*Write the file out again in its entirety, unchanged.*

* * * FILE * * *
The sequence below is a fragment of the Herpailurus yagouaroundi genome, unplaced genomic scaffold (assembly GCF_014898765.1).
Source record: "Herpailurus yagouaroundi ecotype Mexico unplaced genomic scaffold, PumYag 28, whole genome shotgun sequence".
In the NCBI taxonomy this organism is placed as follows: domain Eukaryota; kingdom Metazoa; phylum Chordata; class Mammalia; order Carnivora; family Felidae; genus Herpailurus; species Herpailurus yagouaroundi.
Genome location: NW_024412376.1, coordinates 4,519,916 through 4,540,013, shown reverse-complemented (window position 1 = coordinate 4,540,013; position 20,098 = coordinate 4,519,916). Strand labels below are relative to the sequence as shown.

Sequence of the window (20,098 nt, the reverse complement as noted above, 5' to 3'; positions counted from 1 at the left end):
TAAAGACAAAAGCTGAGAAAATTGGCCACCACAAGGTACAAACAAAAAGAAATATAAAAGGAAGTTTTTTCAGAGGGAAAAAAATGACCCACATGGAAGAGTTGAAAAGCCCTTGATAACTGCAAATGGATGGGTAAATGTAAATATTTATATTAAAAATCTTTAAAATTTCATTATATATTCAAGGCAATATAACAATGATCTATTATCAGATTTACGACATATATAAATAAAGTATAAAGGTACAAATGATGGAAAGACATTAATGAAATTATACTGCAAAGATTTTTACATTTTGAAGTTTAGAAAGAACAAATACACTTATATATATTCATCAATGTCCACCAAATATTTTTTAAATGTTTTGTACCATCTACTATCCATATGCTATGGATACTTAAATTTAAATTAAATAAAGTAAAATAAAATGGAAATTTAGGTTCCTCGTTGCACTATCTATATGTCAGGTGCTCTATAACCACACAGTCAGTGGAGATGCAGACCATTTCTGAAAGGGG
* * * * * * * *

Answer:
The sequence below is a fragment of the Herpailurus yagouaroundi genome, unplaced genomic scaffold (assembly GCF_014898765.1).
Source record: "Herpailurus yagouaroundi ecotype Mexico unplaced genomic scaffold, PumYag 28, whole genome shotgun sequence".
In the NCBI taxonomy this organism is placed as follows: domain Eukaryota; kingdom Metazoa; phylum Chordata; class Mammalia; order Carnivora; family Felidae; genus Herpailurus; species Herpailurus yagouaroundi.
Genome location: NW_024412376.1, coordinates 4,519,916 through 4,540,013, shown reverse-complemented (window position 1 = coordinate 4,540,013; position 20,098 = coordinate 4,519,916). Strand labels below are relative to the sequence as shown.

Sequence of the window (20,098 nt, the reverse complement as noted above, 5' to 3'; positions counted from 1 at the left end):
TAAAGACAAAAGCTGAGAAAATTGGCCACCACAAGGTACAAACAAAAAGAAATATAAAAGGAAGTTTTTTCAGAGGGAAAAAAATGACCCACATGGAAGAGTTGAAAAGCCCTTGATAACTGCAAATGGATGGGTAAATGTAAATATTTATATTAAAAATCTTTAAAATTTCATTATATATTCAAGGCAATATAACAATGATCTATTATCAGATTTACGACATATATAAATAAAGTATAAAGGTACAAATGATGGAAAGACATTAATGAAATTATACTGCAAAGATTTTTACATTTTGAAGTTTAGAAAGAACAAATACACTTATATATATTCATCAATGTCCACCAAATATTTTTTAAATGTTTTGTACCATCTACTATCCATATGCTATGGATACTTAAATTTAAATTAAATAAAGTAAAATAAAATGGAAATTTAGGTTCCTCGTTGCACTATCTATATGTCAGGTGCTCTATAACCACACAGTCAGTGGAGATGCAGACCATTTCTGAAAGGGG